Reviews of what you should be reading next.

Month: April 2022

PERFUME by Megan Volpert

Thanks to NetGalley and Bloomsbury Academic for this review copy! This book is part of the Object Lessons series, which is a series of short, beautifully designed books about the hidden lives of ordinary things.

Our sense of smell is crucial to our survival. We can smell fear, disease, food. Fragrance is also entertainment. We can smell an expensive bottle of perfume at a high-end department store. Perhaps it reminds us of our favorite aunt. A memory in a bottle is a powerful thing.
Megan Volpert’s Perfume carefully balances the artistry with the science of perfume. The science takes us into the neurology of scent receptors, how taste is mostly smell, the biology of illnesses that impact scent sense, and the chemistry of making and copying perfume. The artistry of perfume involves the five scent families and symbolism, subjectivity in perfume preference, perfume marketing strategies, iconic scents and perfumers, why the industry is so secretive, and Volpert’s own experiments with making perfume.
Object Lessons is published in partnership with an essay series in The Atlantic.

I have never read any of the Object Lessons books, and I was curious to see what PERFUME held for me. Volpert is a good writer, but she jumps around from subject to subject and it is a bit disconcerting. However, she knows her stuff and each chapter is part autobiographical, part science of smell. There are 8 chapters, with titles such as Time, Science, Technology, and Performance. I ended up ignoring the titles, since each chapter contained a multitude of information, not necessarily matching up with the name the chapter was given.

As I constantly mention, each book that spurs me to Google something I’ve read is always satisfying.  I looked up vetiver, Giorgio Beverly Hills (which I subsequently bought), Germaine Cellier, Bang by Marc Jacobs, the Monell Center in Philadelphia, and the ship of Theseus. Each search entertained and educated, and I grew more satisfied with each Google.

If you are looking for a book with detailed descriptions on how to create a scent, you may not be entirely happy with this book. But you will learn a bit about creation, top and bottom notes, names of ingredients that go into a scent, and the gestalt of 80’s perfume (I felt so nostalgic as I read and recalled that decade, my favorite).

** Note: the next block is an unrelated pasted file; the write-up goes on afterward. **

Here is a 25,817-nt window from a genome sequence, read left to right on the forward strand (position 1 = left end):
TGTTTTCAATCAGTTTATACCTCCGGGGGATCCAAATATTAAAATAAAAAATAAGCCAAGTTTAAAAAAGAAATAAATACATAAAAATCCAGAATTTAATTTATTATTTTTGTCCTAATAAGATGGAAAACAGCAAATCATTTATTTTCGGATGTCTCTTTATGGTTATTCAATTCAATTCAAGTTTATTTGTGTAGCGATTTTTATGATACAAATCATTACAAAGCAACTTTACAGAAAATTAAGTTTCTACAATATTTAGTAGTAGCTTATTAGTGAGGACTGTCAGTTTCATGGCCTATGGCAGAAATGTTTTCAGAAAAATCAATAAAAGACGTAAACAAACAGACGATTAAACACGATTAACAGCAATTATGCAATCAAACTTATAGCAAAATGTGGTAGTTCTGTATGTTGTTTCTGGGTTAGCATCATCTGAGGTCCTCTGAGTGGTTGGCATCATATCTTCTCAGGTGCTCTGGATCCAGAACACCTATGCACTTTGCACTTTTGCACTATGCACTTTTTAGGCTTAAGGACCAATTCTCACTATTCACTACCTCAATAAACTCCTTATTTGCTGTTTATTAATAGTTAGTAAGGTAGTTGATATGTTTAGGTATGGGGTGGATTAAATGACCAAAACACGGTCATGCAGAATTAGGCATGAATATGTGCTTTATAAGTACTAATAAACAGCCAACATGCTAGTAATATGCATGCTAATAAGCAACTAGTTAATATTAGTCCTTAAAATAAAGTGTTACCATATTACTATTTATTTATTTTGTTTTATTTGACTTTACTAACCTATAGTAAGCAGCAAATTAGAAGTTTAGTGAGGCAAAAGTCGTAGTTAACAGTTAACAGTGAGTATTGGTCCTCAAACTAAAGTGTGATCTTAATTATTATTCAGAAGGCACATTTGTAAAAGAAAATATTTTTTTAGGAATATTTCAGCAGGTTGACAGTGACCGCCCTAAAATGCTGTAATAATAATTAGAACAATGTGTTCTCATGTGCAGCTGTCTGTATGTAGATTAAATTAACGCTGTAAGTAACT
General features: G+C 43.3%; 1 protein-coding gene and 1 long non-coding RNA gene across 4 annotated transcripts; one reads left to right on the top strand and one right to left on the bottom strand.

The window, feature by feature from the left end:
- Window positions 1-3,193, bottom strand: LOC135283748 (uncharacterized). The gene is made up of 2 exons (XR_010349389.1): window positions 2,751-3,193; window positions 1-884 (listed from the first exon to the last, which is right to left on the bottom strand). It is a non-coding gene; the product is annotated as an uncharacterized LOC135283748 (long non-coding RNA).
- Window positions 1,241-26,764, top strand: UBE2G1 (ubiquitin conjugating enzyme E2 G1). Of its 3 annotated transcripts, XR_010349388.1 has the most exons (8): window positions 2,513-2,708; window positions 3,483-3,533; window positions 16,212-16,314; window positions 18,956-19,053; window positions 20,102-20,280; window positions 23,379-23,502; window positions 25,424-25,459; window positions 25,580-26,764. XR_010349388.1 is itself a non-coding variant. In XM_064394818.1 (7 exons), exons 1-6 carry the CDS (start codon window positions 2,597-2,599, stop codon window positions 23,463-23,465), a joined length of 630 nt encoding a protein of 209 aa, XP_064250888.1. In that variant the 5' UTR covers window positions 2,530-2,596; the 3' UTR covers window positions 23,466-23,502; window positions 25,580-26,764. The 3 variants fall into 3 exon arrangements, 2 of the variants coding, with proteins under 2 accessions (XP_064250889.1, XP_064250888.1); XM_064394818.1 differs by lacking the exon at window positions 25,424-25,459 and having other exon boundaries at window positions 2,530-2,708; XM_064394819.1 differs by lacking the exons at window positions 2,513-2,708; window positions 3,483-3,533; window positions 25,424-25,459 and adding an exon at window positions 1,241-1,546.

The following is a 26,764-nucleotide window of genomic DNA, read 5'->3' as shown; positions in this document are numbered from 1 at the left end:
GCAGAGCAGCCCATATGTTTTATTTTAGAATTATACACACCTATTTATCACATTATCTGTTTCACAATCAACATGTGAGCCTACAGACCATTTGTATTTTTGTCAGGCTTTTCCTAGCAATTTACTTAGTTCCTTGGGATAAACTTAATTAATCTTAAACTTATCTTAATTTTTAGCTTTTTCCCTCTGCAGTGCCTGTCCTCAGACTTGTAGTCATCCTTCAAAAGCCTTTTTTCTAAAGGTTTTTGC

One of the scientific paragraphs that grabbed my attention was the following, taken from the chapter Time, discussing perfume formulas:

Perhaps a formula has 50 elements and the lab tech not only doles out all 50 with exactitude, but also the variations the master perfumer has requested to contemplate, such as a set of 10 options where one molecule is increased by a quarter of a percent each time and a second set of five options for each of those ten where the ratio of two other molecules is reduced proportionally alongside the quarter-percent increase of the other. And all the results may smell like garbage.

I had no idea of the depth of work required to create a fragrance, much less the tweaking that is sometimes done, such as CK One evolving into the variation of other CK perfumes. CK One was truly the scent of a generation, and the author handles this little tidbit with aplomb.

Overall, I was happy with this little book. As I read it, I absorbed its contents without knowing that I would think of this book again and again. After a few days separation I realized that I enjoyed it more than I originally thought. Once you get into the flow of the author’s quirky prose, the contents flow smoothly by until you reach the end, and are left wanting more. I do recommend PERFUME as a quick, enjoyable read. Volpert manages to bring literature, philosophy, and science together, culminating in a compact masterpiece.